This Ontario woman should use her cash to get her mortgage under control heading into retirement
Ella is worried about the impact of interest rate increases on her mortgage payments
If Ella's mortgage rate were to double, her $2,990 monthly payment would rise to $3,429
In Ontario, a woman we’ll call Ella, 51, is raising two children, ages 12 and 13. A sales rep for a company that makes construction materials, Ella brings home $8,000 per month plus a bonus averaging $2,500 per month after tax. She also receives $500 per month in child support payments per child, for a total of $11,500 per month after tax.
Ella has a $1.5-million house and investment assets that add up to $1,305,174, including a life insurance policy with a $40,000 cash surrender value. After debts, including her $544,561 home mortgage, her net worth works out to $2,300,613. She’d like to have $55,000 per year after tax in retirement.
Comfortable now, Ella worries that she could be caught in a squeeze when interest rates rise.
She is not due to pay off her mortgage for another 18 years, well into her retirement, and if the current 1.79 per cent interest rate increases as expected, that could take even longer.
If her mortgage rate were to double, her $2,990 monthly payment would rise to $3,429. That would be 43 per cent of her base $8,000 monthly take-home income. She worries that her debt could then be difficult to support.
Family Finance asked Derek Moran, head of Smarter Financial Planning Ltd. in Kelowna, B.C., to work with Ella.
Paying down the mortgageElla has options for enhancing her retirement security.
She has $536,374 cash that could be used to pay off most of the mortgage very soon, though such a payment could incur a hefty penalty, Moran notes. She could instead perform the well-known manoeuvre of paying down the loan to the annual penalty-free prepayment limit, $110,000 in her case, and then borrow that amount back for investment. She would reduce the mortgage while maintaining the same level of investment income, plus the interest on the loan would now be tax deductible.
There is some risk if the assets she buys flop, but, if she invests conservatively, doing this just once would cut her amortization period to 14 years, Moran explains. That would make her mortgage-free at 65. She needs to be mortgage free at age 60, so she needs to make a further lump sum of $130,000. Assuming she makes the move, the $240,000 payments would drop her cash to $296,374.
Designated savingsWhen Ella turns 60, her children will be 21 and 22, but they will start post-secondary education while still living at home. She puts $208 per month into an RESP account, $2,500 per year, and adds the Canada Education Savings Grant, which works out to the lesser of $500 or 20 per cent of contributions subject to a $7,200 lifetime max for each beneficiary. Her ex-husband makes the same contributions. The RESP has $164,000 now and will easily add another $50,000 per child with contributions and growth. So there is no issue with the kids’ post-secondary education costs, Moran notes.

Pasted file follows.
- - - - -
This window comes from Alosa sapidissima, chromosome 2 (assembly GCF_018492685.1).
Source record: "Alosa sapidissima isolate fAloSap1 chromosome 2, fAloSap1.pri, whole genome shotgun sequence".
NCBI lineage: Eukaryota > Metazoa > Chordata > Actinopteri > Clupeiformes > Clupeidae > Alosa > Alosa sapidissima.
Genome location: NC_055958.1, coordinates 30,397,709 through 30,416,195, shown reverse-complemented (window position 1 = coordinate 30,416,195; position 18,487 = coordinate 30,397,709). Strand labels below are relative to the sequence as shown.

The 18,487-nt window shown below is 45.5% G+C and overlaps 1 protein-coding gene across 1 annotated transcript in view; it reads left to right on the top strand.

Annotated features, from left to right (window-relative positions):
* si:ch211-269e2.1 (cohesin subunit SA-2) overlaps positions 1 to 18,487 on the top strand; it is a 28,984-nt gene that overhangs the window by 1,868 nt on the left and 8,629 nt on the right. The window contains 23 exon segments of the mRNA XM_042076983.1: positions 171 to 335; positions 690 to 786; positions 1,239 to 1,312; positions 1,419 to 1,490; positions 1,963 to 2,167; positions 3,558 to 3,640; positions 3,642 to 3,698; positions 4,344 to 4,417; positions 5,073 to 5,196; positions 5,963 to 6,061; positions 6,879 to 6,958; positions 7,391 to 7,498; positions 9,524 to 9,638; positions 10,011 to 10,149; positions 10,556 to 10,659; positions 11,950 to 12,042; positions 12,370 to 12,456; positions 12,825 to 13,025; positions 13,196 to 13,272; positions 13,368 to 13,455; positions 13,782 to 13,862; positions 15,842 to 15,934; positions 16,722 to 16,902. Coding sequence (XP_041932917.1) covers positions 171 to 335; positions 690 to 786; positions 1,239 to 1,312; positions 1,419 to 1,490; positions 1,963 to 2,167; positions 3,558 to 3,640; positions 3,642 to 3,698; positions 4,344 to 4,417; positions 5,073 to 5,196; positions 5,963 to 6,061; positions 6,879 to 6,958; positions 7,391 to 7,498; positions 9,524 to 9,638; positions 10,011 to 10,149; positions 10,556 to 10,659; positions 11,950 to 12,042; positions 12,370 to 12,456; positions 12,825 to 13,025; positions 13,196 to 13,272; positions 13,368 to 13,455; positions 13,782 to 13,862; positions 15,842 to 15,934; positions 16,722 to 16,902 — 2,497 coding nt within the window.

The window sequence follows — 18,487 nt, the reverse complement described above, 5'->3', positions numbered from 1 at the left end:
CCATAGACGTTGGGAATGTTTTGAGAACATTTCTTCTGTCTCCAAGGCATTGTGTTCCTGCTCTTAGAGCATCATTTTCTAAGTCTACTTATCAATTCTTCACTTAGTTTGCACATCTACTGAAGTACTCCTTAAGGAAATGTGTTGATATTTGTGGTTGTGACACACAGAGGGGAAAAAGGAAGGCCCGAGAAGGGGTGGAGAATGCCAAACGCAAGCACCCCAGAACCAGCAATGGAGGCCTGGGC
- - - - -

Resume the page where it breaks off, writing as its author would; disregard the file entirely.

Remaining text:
Ella was not a resident of Canada for 15 years after age 18, so her CPP may only be $7,225 per year at 65, Moran estimates. At age 65, she will have 47 minus 15 of the required 40 years for full benefits. That’s 32/40 or 80 per cent of the present OAS maximum benefit, $7,707 or $6,166 per year.
Ella’s TFSA contribution limit is $60,000, adjusted for residence outside of Canada. She has no TFSA now. She has the cash to fill her space and should do so, Moran advises. If she then adds $6,000 per year for nine years, it will become $141,070 by age 60 and then generate $6,988 tax free for the following 30 years to her age 90.
Ella’s RRSPs add up to $564,800. If she adds $25,000 from her cash plus $25,000 per year from earnings for nine years, and the balance grows at six per cent per year less three per cent for expected inflation, it will become $998,533 at her age 60 in 2022 dollars and then generate $49,461 income stream before tax for the following 30 years to her age 90.
If Ella makes these allocations, she should have $221,374 left. If that balance is invested in a taxable account and grows at our assumed three per cent, it will become $288,843 at her age 60. That sum would generate taxable income of $14,307 for 30 years to her age 90.
From age 60 to age 65, assuming that Ella has left her job, that child support payments have ended, and that she has no earned income, her income would be $49,461 from her RRSPs, $6,988 from her TFSAs, and $14,307 in non-registered investment income. That’s a total of $70,756. After tax at an average rate of 18 per cent on all but TFSA cash flow, she would have $58,660 per year or $4,888 per month to spend. With the removal of $2,990 in monthly mortgage payments and all debt payments, her spending would decline to $3,719 per month.
At age 65, Ella could add $7,225 CPP and $6,166 OAS for total income of $84,147. After 19 per cent tax on all but $6,988 TFSA cash flow, she would have $70,261 per year to spend per year or $5,855 per month.
Budget risksInflation and her mortgage interest payable could rise. That might take a few years to happen in an inflationary environment, but higher debt service charges would be less on a lower outstanding mortgage balance that she might renegotiate or shop among lenders. Time would mitigate this interest rate.
Finally, in a serious cost squeeze, perhaps from illness, Ella could downsize her $1.5-million house to obtain $1.425 million after five per cent selling costs, then buy a home in the $1 million range and reap the difference. $425,000 invested at three per cent after inflation would generate $12,750 per year indefinitely.
“It’s seldom a retirement plan is bulletproof, but this one comes close,” Moran explains.
Retirement stars: 5 *****out of 5
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